Of all the disappointing U.S. economic news released last week, it was a drop in factory activity in the mid-Atlantic region that most unnerved investors. Data from the Philadelphia Federal Reserve Bank, (viewed as a forward-looking gauge of U.S. manufacturing) dropped to minus 30.7 – the lowest level since March 2009. According to Bloomberg data, each time the Philadelphia Fed’s gauge has stood at minus 30 or lower, the economy has been in a recession or was about to tip into one.
So does that mean a recession is coming and should you run for the hills?
I don’t think so. Not yet, anyway.
First of all, the Philly Fed Poll was conducted from Aug. 8 to 16, when we experienced one of the wildest periods of stock market volatility…ever (see The Big Signal). Unemployment numbers are bad, but they’re not getting worse. Inflation, measured through the CPI, should be lower as the price of oil, gas, and other commodities have dropped significantly over the last month.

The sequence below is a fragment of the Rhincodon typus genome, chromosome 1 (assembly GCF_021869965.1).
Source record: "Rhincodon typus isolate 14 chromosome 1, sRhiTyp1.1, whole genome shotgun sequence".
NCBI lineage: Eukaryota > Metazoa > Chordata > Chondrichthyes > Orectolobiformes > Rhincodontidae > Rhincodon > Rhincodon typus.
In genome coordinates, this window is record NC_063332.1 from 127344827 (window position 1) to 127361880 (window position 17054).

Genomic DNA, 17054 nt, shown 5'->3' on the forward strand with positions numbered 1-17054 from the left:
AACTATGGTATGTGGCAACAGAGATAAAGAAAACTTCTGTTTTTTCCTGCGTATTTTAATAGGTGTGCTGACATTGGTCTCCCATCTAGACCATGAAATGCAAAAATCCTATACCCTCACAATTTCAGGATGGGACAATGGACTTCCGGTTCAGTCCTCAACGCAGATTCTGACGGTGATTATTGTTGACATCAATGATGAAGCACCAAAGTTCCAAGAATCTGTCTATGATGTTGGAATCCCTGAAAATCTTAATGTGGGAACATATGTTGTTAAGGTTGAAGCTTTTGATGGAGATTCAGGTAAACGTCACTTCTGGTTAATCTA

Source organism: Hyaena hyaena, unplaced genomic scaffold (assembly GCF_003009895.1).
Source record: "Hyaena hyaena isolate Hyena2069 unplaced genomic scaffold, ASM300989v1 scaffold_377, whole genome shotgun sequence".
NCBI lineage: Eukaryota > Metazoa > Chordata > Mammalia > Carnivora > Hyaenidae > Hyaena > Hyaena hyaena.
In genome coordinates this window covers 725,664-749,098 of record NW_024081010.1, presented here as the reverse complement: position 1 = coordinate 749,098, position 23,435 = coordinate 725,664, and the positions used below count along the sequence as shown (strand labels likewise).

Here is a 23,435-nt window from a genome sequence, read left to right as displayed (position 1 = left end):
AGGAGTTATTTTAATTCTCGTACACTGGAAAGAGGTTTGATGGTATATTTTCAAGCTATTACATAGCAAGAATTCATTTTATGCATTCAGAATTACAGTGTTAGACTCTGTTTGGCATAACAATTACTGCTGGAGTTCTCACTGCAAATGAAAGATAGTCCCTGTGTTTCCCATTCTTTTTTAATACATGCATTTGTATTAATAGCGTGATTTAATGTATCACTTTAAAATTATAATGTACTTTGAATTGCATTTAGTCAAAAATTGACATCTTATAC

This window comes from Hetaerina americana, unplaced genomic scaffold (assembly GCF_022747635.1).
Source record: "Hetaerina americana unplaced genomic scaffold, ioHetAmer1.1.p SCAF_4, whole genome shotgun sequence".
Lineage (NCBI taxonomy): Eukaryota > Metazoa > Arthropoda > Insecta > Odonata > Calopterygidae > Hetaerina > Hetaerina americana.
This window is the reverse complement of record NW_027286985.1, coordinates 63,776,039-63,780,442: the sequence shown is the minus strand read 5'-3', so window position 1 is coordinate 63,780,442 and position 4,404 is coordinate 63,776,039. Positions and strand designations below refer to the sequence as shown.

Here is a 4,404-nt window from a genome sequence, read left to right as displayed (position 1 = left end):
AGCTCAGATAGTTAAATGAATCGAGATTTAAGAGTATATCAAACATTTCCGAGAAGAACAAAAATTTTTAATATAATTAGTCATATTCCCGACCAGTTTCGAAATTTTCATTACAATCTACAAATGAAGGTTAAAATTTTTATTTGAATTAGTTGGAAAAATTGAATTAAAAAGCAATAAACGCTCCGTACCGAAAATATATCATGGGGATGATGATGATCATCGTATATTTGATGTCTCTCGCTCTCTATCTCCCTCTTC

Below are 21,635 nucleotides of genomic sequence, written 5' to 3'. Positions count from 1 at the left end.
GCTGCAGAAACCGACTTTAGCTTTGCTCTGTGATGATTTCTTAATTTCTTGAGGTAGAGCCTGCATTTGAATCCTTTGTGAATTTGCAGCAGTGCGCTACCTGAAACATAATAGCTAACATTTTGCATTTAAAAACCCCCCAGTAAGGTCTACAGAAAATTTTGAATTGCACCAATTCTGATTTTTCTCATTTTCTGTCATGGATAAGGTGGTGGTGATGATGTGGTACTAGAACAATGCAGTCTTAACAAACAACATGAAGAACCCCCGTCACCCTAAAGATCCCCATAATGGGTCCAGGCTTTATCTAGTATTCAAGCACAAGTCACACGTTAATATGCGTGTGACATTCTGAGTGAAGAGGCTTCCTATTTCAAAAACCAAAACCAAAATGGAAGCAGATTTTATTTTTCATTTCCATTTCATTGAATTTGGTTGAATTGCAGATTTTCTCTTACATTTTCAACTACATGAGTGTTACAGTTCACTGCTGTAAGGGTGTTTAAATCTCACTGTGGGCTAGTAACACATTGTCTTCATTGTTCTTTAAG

I wouldn’t run for the hills just yet. I still feel that the true trend of our short term markets will be revealed after U.S.’ Labour Day (see Before It’s Too Late). At which point, I expect the markets to truly rally absent of any cataclysmic event.
Even with the market tanking, that doesn’t mean everything has been going down. If you have been reading the Equedia Letters over the past years, you would know that I continue to remain bullish on the precious metals sector despite the uncertainties.
This week, they did the same. The GDX is up another 4% while the GDXJ managed to stay in the green. Despite the volatility and the impact of the recently released forecasts, the miners still found a way to make gains as gold and silver prices continued to climb. Silver closed up to nearly $43.
The Glory of Precious Metals